White HouseThere’s this crazy idea spreading through the Obama administration: not only can you work with your opponents to get things done, you can work with your allies. Like today, for instance, comes news that the EPA, Department of Transportation, and HUD have built upon an earlier DOT/HUD deal to create a Partnership for Sustainable Communities. The landmark collaboration identifies six “livability principles” for the agencies to keep in sight as they work on policy. Which means, said HUD Secretary Shaun Donovan, “For the first time, the federal government will speak with one voice on housing, environmental, and transportation policy.”
The six principles are:
1. Provide more transportation choices.
Develop safe, reliable and economical transportation choices to decrease household transportation costs, reduce our nations dependence on foreign oil, improve air quality, reduce greenhouse gas emissions and promote public health.
2. Promote equitable, affordable housing.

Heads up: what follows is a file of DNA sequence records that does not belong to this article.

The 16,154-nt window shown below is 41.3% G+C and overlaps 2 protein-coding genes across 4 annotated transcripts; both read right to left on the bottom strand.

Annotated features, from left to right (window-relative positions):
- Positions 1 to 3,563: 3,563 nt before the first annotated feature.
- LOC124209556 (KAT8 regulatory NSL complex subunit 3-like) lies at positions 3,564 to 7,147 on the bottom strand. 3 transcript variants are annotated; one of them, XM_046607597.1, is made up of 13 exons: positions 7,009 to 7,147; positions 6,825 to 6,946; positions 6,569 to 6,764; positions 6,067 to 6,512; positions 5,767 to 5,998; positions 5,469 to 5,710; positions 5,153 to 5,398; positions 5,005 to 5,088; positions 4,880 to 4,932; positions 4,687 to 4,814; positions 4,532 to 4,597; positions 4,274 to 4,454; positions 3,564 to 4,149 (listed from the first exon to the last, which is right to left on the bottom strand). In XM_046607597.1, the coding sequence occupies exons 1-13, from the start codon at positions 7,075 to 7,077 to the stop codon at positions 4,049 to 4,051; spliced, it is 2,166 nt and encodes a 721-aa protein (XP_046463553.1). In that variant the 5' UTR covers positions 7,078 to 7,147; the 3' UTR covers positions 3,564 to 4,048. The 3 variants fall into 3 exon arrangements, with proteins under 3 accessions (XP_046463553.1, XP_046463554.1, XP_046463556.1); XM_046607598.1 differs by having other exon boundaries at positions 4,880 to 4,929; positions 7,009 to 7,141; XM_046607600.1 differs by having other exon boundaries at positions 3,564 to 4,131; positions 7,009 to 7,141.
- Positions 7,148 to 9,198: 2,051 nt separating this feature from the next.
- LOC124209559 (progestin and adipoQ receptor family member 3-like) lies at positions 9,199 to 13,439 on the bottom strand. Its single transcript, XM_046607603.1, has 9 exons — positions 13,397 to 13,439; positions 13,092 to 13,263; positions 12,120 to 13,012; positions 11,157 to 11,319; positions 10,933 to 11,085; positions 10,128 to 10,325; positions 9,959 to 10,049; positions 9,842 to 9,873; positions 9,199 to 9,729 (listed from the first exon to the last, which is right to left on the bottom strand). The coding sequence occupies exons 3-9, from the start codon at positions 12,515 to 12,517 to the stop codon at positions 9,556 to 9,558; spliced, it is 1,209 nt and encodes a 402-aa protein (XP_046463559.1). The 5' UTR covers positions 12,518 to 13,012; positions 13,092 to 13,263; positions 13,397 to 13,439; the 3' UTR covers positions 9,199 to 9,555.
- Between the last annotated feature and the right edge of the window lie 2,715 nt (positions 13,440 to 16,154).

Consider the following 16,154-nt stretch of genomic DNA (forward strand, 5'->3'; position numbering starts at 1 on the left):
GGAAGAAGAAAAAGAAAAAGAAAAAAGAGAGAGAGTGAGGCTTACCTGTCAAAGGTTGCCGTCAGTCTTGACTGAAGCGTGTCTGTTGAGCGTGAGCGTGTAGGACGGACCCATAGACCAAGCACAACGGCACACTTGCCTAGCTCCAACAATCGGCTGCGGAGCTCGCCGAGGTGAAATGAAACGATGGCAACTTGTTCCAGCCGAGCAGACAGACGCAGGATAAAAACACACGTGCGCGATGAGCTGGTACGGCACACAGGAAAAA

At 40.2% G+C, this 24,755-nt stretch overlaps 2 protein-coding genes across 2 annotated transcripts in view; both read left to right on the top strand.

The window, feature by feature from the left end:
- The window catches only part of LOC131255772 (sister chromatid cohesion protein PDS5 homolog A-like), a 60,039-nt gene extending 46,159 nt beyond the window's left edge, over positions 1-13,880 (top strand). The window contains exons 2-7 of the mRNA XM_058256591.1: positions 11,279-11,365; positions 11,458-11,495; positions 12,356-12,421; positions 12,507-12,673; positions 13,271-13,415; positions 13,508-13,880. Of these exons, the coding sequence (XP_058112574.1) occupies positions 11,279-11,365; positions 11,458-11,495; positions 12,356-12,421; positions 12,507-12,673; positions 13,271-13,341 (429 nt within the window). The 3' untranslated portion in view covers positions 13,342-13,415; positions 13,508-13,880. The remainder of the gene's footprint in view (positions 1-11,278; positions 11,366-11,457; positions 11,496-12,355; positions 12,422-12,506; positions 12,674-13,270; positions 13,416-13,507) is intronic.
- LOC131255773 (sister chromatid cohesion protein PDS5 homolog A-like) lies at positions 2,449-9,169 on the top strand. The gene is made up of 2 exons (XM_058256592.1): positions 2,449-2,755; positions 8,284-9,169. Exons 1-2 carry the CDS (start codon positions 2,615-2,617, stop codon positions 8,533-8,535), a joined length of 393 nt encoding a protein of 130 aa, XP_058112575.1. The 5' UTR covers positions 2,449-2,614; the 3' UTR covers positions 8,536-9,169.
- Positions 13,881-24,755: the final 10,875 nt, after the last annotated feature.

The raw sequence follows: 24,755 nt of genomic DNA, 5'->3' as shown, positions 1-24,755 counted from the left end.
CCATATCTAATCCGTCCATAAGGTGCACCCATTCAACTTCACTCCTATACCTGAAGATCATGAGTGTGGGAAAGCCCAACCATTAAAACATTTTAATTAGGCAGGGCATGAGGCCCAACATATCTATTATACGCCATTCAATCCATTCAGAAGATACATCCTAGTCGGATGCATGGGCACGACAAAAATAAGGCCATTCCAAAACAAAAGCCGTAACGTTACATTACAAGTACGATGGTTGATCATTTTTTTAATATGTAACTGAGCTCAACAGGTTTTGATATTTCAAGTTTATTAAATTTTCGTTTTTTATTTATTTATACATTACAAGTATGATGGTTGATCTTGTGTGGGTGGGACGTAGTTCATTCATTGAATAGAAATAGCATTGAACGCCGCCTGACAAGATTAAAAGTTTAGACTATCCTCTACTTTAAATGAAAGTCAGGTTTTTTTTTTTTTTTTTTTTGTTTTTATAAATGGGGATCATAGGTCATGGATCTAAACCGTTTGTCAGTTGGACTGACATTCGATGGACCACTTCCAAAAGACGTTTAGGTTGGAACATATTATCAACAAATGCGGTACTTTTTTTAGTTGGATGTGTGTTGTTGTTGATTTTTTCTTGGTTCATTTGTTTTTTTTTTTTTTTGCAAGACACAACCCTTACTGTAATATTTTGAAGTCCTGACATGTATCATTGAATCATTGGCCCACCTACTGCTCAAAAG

Expand location- and energy-efficient housing choices for people of all ages, incomes, races and ethnicities to increase mobility and lower the combined cost of housing and transportation.
3. Enhance economic competitiveness.
Improve economic competitiveness through reliable and timely access to employment centers, educational opportunities, services and other basic needs by workers as well as expanded business access to markets.
4. Support existing communities.
Target federal funding toward existing communities through such strategies as transit-oriented, mixed-use development and land recycling to increase community revitalization, improve the efficiency of public works investments, and safeguard rural landscapes.
5. Coordinate policies and leverage investment.
Align federal policies and funding to remove barriers to collaboration, leverage funding and increase the accountability and effectiveness of all levels of government to plan for future growth, including making smart energy choices such as locally generated renewable energy.
6. Value communities and neighborhoods.
Enhance the unique characteristics of all communities by investing in healthy, safe and walkable neighborhoods rural, urban or suburban.
You see number one there? It could lead to more surprisingly good transit systems. And number four? That one’s about stopping sprawl in its tracks. Number six will make us healthier people — not only fighting climate change and obesity (also known as globesity), but making our towns and cities better places to be.
It’s so dreamy it’s almost ridiculous. Now if they can actually make headway, that’ll be the real miracle.